RV Quick Stop

Quick Stop in Washington's Tri Cities; Kennewick, Pasco and Richland

Today’s quick stop is Washington’s Tri Cities; Kennewick, Pasco, and Richland. This area abounds in outdoor activities, history, and interesting things to see and do. For example, there’s this big guy up here behind me, the lighthouse on the river. The lighthouse is fairly new, built in 2010 as part of the Clover Island redevelopment, and a functional lighthouse to aid in marine navigation. It’s a good place to start your Tri Cities exploration.

The convention and visitor bureau is, of course, the best place to gather information on local attractions. Michael Novakovich: So, the Tri Cities is a wonderful place for RVers to come and visit, particularly if you’re into outdoor adventures. So, we’re sitting at the confluence of the Snake and Columbia rivers. The Yakima river comes into the Columbia here, so our waterways are rich. We have 23 miles worth of paved trail that goes around our community along the Columbia river, it’s called the Sacagawea Heritage Trail. So, whether you’re a runner, a walker, you like to ride bicycles, it’s perfect. Great banks for fishing. If you want to get out in the river, you can rent paddleboards here and kayaks, a good opportunity there, jetskis as well. We even have a river boat. You can get out on Water 2 Wine cruises and enjoy a great meal and enjoy some wine.

The RV spaces around our community, we have a number of different spaces, KOAs for instance. We have state parks down along the Snake river. There’s multiple places to park down there, camp, and fire up a grill and enjoy it. And then here within the Tri Cities proper, we have some campgrounds with great amenities, everything from swimming, to general stores, to playgrounds, to nicely landscaped areas. So, I think there’s probably a little bit of something in there for everyone to enjoy from the RV lens.

Jeff: All around this part of the country, you see boulders like this strewn all over the landscape looking like they don’t belong there.
They’re just sticking up out of the middle of nowhere. In fact, they’re visitors. Back when the last glaciers covered this area and the last floods were shaping the basins up here, these guys came down with the glacier or the floods, hung around a little while. The glaciers went away, the floods disappeared, and these were deposited, and they’re called erratics. This one, for example, is made out of granite, which is definitely not one of the local stones. He probably came from, oh, somewhere up in Montana I suppose. So, this is just one of the interesting features that you can learn about here at the Reach Museum in Kennewick, Washington.

Natural history, Native American, and industrial history are all specialties here at the Reach Museum. Pauline Schafer: So, the Reach Museum, we’ve been open five years now. We’re having our fifth anniversary this year. It really tells the stories of the Mid-Columbia Basin. And all the stories that we tell here are tied together¬† by the Columbia river itself. Hanford history is a big part of the story of the Tri Cities area, starting with World War II, but going all the way up through the present as we talk about the Cold War and also the cleanup efforts at Hanford since the Cold War has ended. Our–one of our galleries also gives a lot of information about the geologic past all the way back to the lava flows 17 million years ago, the history of the river, which has been around for millions of years, the fossils you can find in the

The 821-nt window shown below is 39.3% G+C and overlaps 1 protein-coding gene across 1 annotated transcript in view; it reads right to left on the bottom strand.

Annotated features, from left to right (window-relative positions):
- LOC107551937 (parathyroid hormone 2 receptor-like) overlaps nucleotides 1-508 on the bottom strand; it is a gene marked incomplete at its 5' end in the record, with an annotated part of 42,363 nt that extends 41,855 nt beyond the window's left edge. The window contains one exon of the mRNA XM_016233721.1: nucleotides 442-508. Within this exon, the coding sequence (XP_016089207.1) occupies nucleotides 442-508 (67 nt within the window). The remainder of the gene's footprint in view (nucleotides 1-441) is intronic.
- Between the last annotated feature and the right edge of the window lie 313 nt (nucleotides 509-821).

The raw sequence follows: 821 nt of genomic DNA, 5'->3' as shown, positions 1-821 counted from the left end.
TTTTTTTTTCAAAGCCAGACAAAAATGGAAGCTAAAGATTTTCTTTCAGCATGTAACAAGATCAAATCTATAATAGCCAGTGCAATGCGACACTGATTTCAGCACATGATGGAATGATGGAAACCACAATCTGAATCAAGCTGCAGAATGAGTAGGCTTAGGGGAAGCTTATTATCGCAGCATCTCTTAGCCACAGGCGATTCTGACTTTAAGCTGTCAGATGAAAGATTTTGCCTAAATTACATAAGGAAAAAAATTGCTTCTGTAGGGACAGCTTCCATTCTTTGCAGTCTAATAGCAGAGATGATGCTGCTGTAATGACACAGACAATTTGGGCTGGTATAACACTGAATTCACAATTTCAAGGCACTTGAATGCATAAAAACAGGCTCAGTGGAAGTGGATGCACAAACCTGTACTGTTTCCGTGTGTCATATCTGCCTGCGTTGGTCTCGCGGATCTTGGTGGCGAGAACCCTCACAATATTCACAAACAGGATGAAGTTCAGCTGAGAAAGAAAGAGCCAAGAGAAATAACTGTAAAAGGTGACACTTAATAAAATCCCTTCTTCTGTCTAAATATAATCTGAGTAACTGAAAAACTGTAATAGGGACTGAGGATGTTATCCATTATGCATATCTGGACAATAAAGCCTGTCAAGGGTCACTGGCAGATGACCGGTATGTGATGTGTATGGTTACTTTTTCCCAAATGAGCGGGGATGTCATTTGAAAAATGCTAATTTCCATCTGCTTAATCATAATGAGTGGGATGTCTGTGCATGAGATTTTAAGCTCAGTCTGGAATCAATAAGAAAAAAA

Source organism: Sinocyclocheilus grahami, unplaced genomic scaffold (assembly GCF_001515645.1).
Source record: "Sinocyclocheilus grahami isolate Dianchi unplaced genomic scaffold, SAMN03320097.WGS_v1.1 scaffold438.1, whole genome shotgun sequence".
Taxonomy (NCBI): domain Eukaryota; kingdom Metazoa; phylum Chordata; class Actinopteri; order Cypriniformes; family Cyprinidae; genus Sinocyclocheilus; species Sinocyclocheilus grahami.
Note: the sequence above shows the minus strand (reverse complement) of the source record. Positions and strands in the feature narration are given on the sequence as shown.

Ringold formation just across the river here at White Bluffs. And then also the peoples who have lived here for thousands and thousands of years, the plants and animals, wildlife that you’ll see here throughout the year. And then just the story of the Hanford Reach, the longest stretch of the Columbia river that’s undammed, stretching from McNary Dam to Priest Rapids Dam, nearly 60 river miles. And the efforts
that have been– that have gone on to help preserve that as a national monument.

Jeff: When you’re ready to hunker down, there are top notch campgrounds in the area, including Columbia Sun RV Resort. Dave Schlotfeldt: Welcome to Columbia Sun RV Resort. We’re 145 sites on 25 acres. We have full hookups. We have 20, 30, and 50 amp at each site, water, sewer. Seventy-five sites are pull-through. We have large sites, very easy access for any rig, both large and small. We have a pool, outdoor pool and spa, heated. We’ve got a 3,000 square foot event center, adult fitness, and kids playroom. We also have an outdoor sports court and kids playground equipment. On the holidays like Memorial Day and Fourth of July and Labor Day, we do barbecues for all of our guests. Columbia Sun has something for every RVer here in the Tri Cities, both large and small.